Saboteur

Transitions: Old Fulfillment, Old Growth

We all have had exciting dreams, the kind that we badly wanted. Whatever it was, very often we accomplish “It”, we reached “There”: getting an education, going on a date, getting hired for our first job, earning a living, moving out of our parents’ home, being partnered or married, having a child or creating our lifestyle. We felt fulfilled. One unsuspecting day, something happens.

An event comes along and shakes our life up. Our job becomes restructured and no longer exists, our partner says they have fallen in love with someone else, our doctor diagnoses us with a chronic illness, our financial debt hits bottom and we have to declare personal bankruptcy. Something has changed in our life that topples our sense of fulfillment. It can be a shock to realize that our dream has died and our mind tries to make sense of our new reality.

Or we start to notice something. Our life, or an aspect of our life, is no longer fulfilling. “It” doesn’t excite us like it once did. Maybe it is boring or doesn’t feel like it’s such a good fit anymore. It no longer offers a challenge or sense of connection. Something has changed inside of us that shifts our sense of fulfillment.

This is the stage of Old Fulfillment. We wish we could go back in time, to go back to how “It” was. Our Saboteur voice(s) natters in our ears, tells us to stay safe, sometimes too safe. Too much caution can prevent us from moving on and opening ourselves up. That Saboteur voice activates our anxieties and worries, suppressing our confidence and courage, so many people choose to stay, if that is possible, out of fear and anxiety of what might lie ahead.

Becoming aware of what we fear about this transition can be a helpful first step. Some common fears are the fear of scarcity or poverty, loneliness or being alone, losing prestige or status, rejection, failure or success.

There is often a sensation of friction within us in Old Fulfillment where our core values rub uncomfortably against each other. For example, familiarity and stability rubbing up against challenge, vitality and growth. Which one(s) will we choose to honour?

It is during this stage that we feel a sense of disappointment, realizing that this is the end of our dream, and this is important for new dreams to be born. It is a normal personal growth process and along with it comes life experience, self-compassion and understanding, and confidence.

There is a natural cycle to the transition process. We can go through several career transitions during our work history, have several relationship transitions within a marriage, or experience various health transitions during our life due to injuries, illness, traumatic events and normal aging. There is a cyclical nature to transitions that happens because we are human beings and we are a part of nature.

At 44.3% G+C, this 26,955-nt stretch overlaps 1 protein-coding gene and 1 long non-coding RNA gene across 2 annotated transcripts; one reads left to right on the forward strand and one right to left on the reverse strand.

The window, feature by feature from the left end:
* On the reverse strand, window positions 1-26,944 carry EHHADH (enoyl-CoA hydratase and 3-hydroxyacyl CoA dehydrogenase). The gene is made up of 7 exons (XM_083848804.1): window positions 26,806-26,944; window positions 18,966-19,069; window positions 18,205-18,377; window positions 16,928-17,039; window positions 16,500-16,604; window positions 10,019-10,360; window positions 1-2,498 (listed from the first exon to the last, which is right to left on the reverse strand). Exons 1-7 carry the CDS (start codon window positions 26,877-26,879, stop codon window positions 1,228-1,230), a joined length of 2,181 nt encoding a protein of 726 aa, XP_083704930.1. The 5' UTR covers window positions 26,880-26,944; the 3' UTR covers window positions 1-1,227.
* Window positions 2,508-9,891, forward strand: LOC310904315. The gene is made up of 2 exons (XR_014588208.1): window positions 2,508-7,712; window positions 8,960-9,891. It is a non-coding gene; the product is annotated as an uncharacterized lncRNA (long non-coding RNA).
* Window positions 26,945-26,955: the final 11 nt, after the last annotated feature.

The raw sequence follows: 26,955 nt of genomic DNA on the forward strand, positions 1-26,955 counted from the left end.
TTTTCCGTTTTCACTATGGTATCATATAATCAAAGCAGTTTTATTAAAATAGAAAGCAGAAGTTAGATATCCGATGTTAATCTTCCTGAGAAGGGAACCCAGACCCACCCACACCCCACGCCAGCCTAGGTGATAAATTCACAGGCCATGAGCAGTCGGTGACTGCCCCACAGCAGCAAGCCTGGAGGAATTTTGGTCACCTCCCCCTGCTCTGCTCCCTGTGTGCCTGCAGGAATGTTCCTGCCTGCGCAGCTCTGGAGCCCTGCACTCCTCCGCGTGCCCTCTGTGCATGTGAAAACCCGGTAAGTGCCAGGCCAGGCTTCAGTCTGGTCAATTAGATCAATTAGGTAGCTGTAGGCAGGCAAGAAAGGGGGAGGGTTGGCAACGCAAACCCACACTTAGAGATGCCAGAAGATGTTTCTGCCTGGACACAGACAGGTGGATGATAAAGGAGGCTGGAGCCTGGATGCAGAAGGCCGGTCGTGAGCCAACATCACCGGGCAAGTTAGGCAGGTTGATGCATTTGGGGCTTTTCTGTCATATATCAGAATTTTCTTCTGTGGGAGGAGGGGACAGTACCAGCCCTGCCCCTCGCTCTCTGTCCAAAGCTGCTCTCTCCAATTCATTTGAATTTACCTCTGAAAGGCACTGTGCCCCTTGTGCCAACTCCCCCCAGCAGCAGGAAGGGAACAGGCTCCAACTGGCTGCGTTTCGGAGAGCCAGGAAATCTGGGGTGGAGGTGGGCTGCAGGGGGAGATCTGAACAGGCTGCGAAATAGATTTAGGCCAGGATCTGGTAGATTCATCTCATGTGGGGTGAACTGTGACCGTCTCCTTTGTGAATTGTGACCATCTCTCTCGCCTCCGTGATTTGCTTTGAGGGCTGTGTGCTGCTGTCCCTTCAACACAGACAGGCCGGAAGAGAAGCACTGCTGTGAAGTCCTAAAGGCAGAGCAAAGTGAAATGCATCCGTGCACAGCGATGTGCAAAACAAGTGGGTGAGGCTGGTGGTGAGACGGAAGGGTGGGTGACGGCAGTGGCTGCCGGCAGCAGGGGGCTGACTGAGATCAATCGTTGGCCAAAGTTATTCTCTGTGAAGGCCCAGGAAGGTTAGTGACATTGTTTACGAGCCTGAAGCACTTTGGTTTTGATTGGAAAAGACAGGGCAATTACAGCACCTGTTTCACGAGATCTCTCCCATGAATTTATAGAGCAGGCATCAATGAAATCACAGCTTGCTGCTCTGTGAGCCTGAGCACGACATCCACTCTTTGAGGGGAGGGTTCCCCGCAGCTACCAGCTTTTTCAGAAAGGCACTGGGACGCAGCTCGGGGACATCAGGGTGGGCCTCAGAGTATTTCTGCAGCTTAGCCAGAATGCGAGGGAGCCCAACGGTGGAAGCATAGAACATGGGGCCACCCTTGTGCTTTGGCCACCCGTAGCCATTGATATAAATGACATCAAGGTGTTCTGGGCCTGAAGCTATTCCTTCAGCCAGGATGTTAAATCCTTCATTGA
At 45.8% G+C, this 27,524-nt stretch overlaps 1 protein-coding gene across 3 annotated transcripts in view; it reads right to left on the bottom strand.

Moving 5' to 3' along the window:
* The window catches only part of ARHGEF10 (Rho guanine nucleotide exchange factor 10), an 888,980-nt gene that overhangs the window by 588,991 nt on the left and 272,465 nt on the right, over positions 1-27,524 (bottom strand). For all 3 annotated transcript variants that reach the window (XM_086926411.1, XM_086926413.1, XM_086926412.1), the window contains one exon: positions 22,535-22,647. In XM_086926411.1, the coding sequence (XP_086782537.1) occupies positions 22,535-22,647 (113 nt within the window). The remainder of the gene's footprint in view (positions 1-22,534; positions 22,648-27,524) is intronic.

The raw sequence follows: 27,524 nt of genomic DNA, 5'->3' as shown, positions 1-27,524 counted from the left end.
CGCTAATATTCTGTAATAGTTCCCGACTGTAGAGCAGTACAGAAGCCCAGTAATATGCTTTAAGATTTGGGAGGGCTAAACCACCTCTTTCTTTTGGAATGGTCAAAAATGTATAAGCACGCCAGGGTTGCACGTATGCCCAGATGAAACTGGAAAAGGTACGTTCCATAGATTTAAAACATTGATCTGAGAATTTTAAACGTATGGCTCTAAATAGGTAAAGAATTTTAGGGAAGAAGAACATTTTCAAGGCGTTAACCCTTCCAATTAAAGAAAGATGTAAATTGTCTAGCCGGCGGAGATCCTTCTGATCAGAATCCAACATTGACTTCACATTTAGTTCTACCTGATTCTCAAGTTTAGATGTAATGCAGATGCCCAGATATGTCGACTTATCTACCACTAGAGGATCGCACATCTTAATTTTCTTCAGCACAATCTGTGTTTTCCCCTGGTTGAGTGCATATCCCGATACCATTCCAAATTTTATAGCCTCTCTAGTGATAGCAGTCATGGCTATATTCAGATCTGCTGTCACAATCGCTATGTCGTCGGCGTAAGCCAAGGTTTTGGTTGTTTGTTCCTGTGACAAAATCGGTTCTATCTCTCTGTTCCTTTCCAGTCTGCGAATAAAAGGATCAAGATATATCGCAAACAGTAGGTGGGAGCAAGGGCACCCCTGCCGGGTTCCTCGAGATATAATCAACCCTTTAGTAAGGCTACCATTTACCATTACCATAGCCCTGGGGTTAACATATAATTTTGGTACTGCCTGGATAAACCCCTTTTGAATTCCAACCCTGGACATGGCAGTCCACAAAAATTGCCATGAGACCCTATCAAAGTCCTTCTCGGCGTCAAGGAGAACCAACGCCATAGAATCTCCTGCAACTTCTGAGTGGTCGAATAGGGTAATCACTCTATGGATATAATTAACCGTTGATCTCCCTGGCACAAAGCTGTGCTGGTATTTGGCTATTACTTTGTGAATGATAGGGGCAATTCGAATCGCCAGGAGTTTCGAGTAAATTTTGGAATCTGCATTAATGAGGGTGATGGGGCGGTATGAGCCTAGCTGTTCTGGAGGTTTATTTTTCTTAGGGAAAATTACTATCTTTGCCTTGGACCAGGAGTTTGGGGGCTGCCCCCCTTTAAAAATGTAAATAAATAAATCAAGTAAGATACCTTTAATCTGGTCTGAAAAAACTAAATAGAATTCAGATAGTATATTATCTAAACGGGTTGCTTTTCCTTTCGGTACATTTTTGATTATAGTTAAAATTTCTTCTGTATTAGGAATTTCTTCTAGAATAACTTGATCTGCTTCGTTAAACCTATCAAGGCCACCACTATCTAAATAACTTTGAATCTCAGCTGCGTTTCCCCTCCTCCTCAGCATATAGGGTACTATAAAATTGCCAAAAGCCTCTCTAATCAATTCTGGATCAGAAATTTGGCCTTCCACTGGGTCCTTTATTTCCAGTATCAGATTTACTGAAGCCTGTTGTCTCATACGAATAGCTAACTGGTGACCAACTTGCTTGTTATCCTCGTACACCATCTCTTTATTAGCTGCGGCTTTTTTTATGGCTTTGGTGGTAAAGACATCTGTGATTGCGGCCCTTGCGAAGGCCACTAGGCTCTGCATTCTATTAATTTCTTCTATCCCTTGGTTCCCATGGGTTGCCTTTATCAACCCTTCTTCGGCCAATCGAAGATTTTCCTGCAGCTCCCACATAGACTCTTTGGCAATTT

By Snežana Trifunović old growth forest copy
By Snežana Trifunović old growth forest copy

We need Old Fulfillment. It reminds us of what is possible, how we have fulfilled our dreams before, that we are creative, adaptable and courageous. Like old growth forests, Old Fulfillment gives us a strong foundation for new energy, new dreams and new learning. Old growth forests have multi-layered heights and experience different stages of growth as they regenerate through natural or man-made disturbances. This regeneration is what makes them invaluable and rich with life. Being rich with life is beautiful.

The next stage in this model of the transitions process is Death, The Unknown and Re-Birth...

Climbing New Mountains: 10 lessons learned on how to reach the goal

Trekking through the magnificent Annapurna range of mountains taught me many lessons. The biggest lesson was that I had to climb my internal mountains to get there. Yes, trekking up a mountain was tremendous physical exercise but it was even more of a mental and psychological exercise in mounting my fears and doubts.

I feared injuring myself. I doubted my ability and my fitness level. I worried about not sleeping, ever, and getting sick. I worried about feeling really cold and becoming ill. I worried that I would not be able to complete the trek. I worried that I would not meet like-minded folks on the trek. So there was lots of Saboteur chattering and nattering going on in my mind.

I learned a lot about my personal Saboteur, how loud the nattering can get and how to quiet it down so that I could move forward and complete the trek:

1. Have a scheduled plan and scheduled rest stops. In order to climb higher and manage the challenging parts we had to have a scheduled plan, scheduled rest stops and scheduled “Tea and Pee” breaks as Gelu Sherpa called them. We could not have reached the top without a goal, a plan, scheduled time to rest and replenish.

2. Adjust and realign with what is happening. I got acutely sick with some stomach thing on the very first night. Projectile vomiting sick. I didn’t sleep much. We had been told the next day was “the hardest”, trekking up five to six hours.

I took a few dozen steps and had to stop often, feeling weak in my legs, light-headed and nauseous, vomiting again. As I consumed some electrolytes, our leader guide offered me two options: Return to the tea house and rest (and say goodbye to the rest of the trek), or Pay for the services of a horse to take me to the next tea house.